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Topic # 203135 19-Sep-2016 13:00
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I have just joined Flip and have possibly found out the hard way that I can no longer access my security cameras and IP alarm.  Searching their support didn't alert me that  there would be any problems accessing any devices on my internal LAN.  Support has been absolutely hopeless and don't even seem to understand my problem.  It wasn't until I read this forum that I learned there is such a thing as CG-NAT and Flip uses this so is probably my issue.

 

So, before I change ISP's again, is there any way around this to allow my phone app's to access my alarm and cameras via IP again?  There is mention in a couple of threads here about VPN etc but that's more aimed at web hosting etc and I don't know enough about it.

 

Is it normal with CG-NAT even with a fast polling Dyn DNS service that I wouldn't be able to reach a forwarded port at my LAN? 

 

 


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  Reply # 1635820 19-Sep-2016 13:07
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No. You could mess around with an outgoing VPN to a provider that provides a real IP address but those are rare and not cheap.

 

If you can't get a real IP out of them then change ISP and tell them not fit for purpose and that you are not going to be paying the termination fee as a result. Hiding this as they do is IMO false advertising as it isnt really an internet connection if it only goes one way.





Richard rich.ms

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  Reply # 1635824 19-Sep-2016 13:14
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Spin up OpenVPN server on an AWS (Sydney) virtual machine maybe.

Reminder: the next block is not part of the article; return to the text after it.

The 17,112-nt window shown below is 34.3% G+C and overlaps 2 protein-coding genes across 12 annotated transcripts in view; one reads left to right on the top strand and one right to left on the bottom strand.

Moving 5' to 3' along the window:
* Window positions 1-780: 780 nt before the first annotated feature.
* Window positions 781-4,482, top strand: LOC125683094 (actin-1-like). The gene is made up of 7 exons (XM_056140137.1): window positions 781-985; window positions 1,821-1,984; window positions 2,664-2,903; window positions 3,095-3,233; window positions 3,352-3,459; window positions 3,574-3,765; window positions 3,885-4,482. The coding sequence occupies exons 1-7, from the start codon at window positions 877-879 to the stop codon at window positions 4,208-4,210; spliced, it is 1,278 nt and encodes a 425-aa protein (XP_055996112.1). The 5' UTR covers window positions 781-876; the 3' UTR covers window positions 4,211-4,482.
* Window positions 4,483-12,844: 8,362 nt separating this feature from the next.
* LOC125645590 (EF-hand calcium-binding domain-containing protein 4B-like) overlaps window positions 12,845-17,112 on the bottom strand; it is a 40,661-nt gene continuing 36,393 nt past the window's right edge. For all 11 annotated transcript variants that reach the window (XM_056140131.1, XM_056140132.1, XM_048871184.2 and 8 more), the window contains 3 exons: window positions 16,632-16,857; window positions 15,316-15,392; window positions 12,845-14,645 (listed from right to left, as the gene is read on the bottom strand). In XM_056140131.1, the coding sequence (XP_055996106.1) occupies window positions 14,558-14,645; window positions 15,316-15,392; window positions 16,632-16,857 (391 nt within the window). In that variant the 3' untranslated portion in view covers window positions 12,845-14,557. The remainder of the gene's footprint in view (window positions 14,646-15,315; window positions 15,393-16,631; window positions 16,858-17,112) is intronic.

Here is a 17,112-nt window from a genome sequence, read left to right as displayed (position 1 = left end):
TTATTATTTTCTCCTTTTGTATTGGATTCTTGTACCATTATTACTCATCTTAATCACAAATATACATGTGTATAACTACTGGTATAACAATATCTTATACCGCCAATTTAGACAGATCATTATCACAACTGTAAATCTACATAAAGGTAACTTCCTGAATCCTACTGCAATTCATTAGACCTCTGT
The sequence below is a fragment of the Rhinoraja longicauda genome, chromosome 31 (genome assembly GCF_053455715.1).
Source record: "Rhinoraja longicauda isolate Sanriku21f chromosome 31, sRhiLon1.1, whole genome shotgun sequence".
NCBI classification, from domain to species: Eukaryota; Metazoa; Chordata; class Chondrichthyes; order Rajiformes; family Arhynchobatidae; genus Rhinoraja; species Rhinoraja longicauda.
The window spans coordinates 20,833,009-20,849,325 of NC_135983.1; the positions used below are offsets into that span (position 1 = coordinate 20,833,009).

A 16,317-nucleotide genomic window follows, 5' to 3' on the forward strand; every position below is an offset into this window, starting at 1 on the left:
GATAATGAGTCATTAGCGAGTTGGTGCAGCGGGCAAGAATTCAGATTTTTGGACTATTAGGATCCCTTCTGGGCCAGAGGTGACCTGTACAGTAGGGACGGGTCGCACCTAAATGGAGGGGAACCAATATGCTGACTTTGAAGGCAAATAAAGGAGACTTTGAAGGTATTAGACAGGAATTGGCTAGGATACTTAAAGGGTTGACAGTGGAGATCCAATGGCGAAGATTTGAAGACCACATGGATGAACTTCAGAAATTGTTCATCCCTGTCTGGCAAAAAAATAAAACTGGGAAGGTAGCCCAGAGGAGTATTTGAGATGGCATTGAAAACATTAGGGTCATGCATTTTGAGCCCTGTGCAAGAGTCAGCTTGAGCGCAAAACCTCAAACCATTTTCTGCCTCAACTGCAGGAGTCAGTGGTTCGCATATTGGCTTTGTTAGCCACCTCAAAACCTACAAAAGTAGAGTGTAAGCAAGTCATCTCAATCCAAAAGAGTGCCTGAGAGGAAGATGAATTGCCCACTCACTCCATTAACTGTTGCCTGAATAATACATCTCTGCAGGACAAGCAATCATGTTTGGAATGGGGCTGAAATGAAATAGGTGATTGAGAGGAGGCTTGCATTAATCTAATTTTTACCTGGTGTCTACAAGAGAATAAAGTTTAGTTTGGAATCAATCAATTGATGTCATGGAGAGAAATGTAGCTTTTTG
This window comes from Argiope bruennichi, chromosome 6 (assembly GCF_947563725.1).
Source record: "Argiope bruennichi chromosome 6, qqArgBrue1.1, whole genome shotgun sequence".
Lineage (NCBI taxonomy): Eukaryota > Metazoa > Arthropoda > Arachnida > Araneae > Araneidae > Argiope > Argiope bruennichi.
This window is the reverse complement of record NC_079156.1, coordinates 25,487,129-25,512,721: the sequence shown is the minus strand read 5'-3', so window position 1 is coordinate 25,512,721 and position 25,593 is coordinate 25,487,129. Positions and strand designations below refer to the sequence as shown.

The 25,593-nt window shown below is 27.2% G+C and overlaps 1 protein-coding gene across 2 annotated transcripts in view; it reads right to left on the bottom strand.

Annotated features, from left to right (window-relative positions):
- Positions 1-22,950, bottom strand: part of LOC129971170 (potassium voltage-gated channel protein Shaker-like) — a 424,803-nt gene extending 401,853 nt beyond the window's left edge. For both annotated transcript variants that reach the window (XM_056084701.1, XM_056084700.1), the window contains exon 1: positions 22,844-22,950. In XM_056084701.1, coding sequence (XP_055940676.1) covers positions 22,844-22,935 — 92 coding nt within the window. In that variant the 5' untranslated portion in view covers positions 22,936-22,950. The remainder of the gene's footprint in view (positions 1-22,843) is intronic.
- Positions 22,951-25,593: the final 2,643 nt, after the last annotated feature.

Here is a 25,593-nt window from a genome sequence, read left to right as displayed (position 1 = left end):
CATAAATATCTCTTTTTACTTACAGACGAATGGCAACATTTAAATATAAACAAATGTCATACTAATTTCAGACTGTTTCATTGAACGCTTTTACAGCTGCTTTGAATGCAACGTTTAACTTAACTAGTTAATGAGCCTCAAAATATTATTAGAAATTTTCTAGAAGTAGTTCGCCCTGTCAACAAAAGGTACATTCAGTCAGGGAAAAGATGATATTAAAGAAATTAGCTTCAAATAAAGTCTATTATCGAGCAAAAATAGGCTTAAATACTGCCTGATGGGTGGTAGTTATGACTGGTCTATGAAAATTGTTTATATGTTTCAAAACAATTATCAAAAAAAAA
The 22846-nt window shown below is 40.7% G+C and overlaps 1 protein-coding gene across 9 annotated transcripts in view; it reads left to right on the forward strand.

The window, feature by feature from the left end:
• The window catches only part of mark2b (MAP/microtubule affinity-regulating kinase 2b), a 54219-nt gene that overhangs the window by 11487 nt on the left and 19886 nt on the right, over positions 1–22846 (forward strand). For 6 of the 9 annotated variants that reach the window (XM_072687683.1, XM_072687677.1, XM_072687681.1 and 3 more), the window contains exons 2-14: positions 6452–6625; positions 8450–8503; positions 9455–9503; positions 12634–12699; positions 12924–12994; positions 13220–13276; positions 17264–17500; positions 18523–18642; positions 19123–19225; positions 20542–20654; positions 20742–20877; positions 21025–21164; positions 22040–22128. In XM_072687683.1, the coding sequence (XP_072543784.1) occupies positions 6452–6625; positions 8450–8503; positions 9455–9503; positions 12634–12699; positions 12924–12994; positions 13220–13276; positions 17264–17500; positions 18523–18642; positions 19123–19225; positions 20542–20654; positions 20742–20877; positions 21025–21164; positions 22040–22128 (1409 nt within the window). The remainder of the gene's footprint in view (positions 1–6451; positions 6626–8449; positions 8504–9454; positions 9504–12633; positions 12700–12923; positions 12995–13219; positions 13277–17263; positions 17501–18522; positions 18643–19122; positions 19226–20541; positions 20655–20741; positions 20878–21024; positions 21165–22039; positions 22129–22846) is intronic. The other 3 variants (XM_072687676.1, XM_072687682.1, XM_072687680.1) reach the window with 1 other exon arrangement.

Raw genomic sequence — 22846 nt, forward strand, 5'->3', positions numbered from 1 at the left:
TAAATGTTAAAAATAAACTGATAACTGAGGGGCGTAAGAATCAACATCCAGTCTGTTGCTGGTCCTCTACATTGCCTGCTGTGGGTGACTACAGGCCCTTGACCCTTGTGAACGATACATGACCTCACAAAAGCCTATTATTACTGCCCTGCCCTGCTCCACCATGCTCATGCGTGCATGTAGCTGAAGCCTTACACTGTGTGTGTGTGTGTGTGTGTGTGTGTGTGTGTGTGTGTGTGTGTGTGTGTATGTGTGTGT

Note: Flip don't provide public IPs under any circumstances.





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  Reply # 1635874 19-Sep-2016 13:53
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Slightly OT I hope you didn't have port forwards to your cameras and were using a VPN. Having port forwards to devices such as alarms, cameras etc is extremely insecure and should be avoided unless these are locked down to whitelisted IP's.

 

A CG-NAT connection does not provide a public IP so it's not possible to connect directly your router from the Internet.

 

 

 

 


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  Reply # 1635876 19-Sep-2016 14:00
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dont you just use DynDNS service.. that updates the given ip provided by your ISP? thats how I always do it.

 

a windows tray program like dynsite for windows  or even ip cameras firmware have a section that can call a given dyndns service provider and update new IP every 30min or alike

 

 

 

theres free dynamic DNS out there with a monthly nag to click and confirm

 

 

 

 

 

I use this firm

 

 https://www.noip.com/

 

but for like small fee can rid nag per year


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  Reply # 1635881 19-Sep-2016 14:08
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kiwigeek1:

 

dont you just use DynDNS service.. that updates the given ip provided by your ISP? thats how I always do it.

 

a windows tray program like dynsite for windows  or even ip cameras firmware have a section that can call a given dyndns service provider and update new IP every 30min or alike

 

 

 

theres free dynamic DNS out there with a monthly nag to click and confirm

 

 

Only works if the IP is direclty accessible. The tray app will end up with the external IP of the ISP, which will have a good chance that the port will not come back to you.

 

Some UDP stuff that has sent first to establish the NAT entry on their gear will end up open, I have not bothered to see if the CGNAT on my bigpipe connection works that way or not, but this is how voip etc still works, but incoming TCP connections will not be possible. 





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  Reply # 1635885 19-Sep-2016 14:18
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 Well first I heard of CG-NAT on isps .. so  now I see a new problem hes experiencing..

 

geeh I hope we arent forced to IPv6 as theres a few issues with it

 

 

 

they say this